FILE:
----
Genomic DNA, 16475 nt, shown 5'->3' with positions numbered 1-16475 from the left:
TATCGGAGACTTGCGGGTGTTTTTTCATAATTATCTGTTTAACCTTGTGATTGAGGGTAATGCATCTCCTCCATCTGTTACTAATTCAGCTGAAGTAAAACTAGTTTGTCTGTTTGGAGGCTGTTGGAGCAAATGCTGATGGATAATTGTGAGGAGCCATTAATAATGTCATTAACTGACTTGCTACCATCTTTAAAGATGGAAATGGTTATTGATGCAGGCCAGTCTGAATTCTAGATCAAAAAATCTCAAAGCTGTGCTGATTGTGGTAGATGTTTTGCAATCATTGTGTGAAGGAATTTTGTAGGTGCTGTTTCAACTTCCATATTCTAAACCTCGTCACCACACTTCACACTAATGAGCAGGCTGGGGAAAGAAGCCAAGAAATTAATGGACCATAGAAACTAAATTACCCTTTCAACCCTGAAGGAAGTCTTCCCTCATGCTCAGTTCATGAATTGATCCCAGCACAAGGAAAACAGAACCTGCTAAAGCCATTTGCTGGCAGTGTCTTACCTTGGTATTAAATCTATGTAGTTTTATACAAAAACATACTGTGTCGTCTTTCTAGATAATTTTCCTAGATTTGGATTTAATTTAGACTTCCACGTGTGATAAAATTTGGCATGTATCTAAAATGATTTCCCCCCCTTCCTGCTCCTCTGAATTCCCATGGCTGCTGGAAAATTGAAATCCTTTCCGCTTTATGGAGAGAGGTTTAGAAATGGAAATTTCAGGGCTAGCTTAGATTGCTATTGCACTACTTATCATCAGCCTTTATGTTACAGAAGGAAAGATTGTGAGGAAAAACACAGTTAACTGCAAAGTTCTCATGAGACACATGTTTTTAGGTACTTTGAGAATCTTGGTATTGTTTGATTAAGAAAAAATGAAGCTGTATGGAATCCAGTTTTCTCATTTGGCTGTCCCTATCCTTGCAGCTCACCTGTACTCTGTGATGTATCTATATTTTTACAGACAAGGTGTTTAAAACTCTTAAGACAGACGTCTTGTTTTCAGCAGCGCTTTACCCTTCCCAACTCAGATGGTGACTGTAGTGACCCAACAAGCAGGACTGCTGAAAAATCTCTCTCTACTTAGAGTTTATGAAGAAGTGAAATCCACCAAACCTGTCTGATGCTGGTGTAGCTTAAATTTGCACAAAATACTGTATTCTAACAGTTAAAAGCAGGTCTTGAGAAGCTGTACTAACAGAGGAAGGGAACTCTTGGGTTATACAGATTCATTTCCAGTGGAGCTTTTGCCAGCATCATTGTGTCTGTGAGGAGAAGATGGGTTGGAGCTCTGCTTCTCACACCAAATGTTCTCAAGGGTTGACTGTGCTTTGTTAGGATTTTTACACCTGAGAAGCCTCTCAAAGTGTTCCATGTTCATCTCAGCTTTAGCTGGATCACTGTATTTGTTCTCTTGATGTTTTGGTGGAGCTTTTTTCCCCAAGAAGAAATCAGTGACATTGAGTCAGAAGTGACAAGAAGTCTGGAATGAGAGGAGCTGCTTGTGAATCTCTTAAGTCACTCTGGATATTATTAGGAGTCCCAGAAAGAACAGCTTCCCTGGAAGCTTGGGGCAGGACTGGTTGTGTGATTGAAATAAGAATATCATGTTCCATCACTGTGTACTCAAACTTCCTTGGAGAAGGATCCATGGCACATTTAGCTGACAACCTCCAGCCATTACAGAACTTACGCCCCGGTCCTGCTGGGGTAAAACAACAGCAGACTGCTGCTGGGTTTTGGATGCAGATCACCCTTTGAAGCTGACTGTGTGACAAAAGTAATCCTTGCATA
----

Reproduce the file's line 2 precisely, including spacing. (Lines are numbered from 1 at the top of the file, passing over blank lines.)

TATCGGAGACTTGCGGGTGTTTTTTCATAATTATCTGTTTAACCTTGTGATTGAGGGTAATGCATCTCCTCCATCTGTTACTAATTCAGCTGAAGTAAAACTAGTTTGTCTGTTTGGAGGCTGTTGGAGCAAATGCTGATGGATAATTGTGAGGAGCCATTAATAATGTCATTAACTGACTTGCTACCATCTTTAAAGATGGAAATGGTTATTGATGCAGGCCAGTCTGAATTCTAGATCAAAAAATCTCAAAGCTGTGCTGATTGTGGTAGATGTTTTGCAATCATTGTGTGAAGGAATTTTGTAGGTGCTGTTTCAACTTCCATATTCTAAACCTCGTCACCACACTTCACACTAATGAGCAGGCTGGGGAAAGAAGCCAAGAAATTAATGGACCATAGAAACTAAATTACCCTTTCAACCCTGAAGGAAGTCTTCCCTCATGCTCAGTTCATGAATTGATCCCAGCACAAGGAAAACAGAACCTGCTAAAGCCATTTGCTGGCAGTGTCTTACCTTGGTATTAAATCTATGTAGTTTTATACAAAAACATACTGTGTCGTCTTTCTAGATAATTTTCCTAGATTTGGATTTAATTTAGACTTCCACGTGTGATAAAATTTGGCATGTATCTAAAATGATTTCCCCCCCTTCCTGCTCCTCTGAATTCCCATGGCTGCTGGAAAATTGAAATCCTTTCCGCTTTATGGAGAGAGGTTTAGAAATGGAAATTTCAGGGCTAGCTTAGATTGCTATTGCACTACTTATCATCAGCCTTTATGTTACAGAAGGAAAGATTGTGAGGAAAAACACAGTTAACTGCAAAGTTCTCATGAGACACATGTTTTTAGGTACTTTGAGAATCTTGGTATTGTTTGATTAAGAAAAAATGAAGCTGTATGGAATCCAGTTTTCTCATTTGGCTGTCCCTATCCTTGCAGCTCACCTGTACTCTGTGATGTATCTATATTTTTACAGACAAGGTGTTTAAAACTCTTAAGACAGACGTCTTGTTTTCAGCAGCGCTTTACCCTTCCCAACTCAGATGGTGACTGTAGTGACCCAACAAGCAGGACTGCTGAAAAATCTCTCTCTACTTAGAGTTTATGAAGAAGTGAAATCCACCAAACCTGTCTGATGCTGGTGTAGCTTAAATTTGCACAAAATACTGTATTCTAACAGTTAAAAGCAGGTCTTGAGAAGCTGTACTAACAGAGGAAGGGAACTCTTGGGTTATACAGATTCATTTCCAGTGGAGCTTTTGCCAGCATCATTGTGTCTGTGAGGAGAAGATGGGTTGGAGCTCTGCTTCTCACACCAAATGTTCTCAAGGGTTGACTGTGCTTTGTTAGGATTTTTACACCTGAGAAGCCTCTCAAAGTGTTCCATGTTCATCTCAGCTTTAGCTGGATCACTGTATTTGTTCTCTTGATGTTTTGGTGGAGCTTTTTTCCCCAAGAAGAAATCAGTGACATTGAGTCAGAAGTGACAAGAAGTCTGGAATGAGAGGAGCTGCTTGTGAATCTCTTAAGTCACTCTGGATATTATTAGGAGTCCCAGAAAGAACAGCTTCCCTGGAAGCTTGGGGCAGGACTGGTTGTGTGATTGAAATAAGAATATCATGTTCCATCACTGTGTACTCAAACTTCCTTGGAGAAGGATCCATGGCACATTTAGCTGACAACCTCCAGCCATTACAGAACTTACGCCCCGGTCCTGCTGGGGTAAAACAACAGCAGACTGCTGCTGGGTTTTGGATGCAGATCACCCTTTGAAGCTGACTGTGTGACAAAAGTAATCCTTGCATA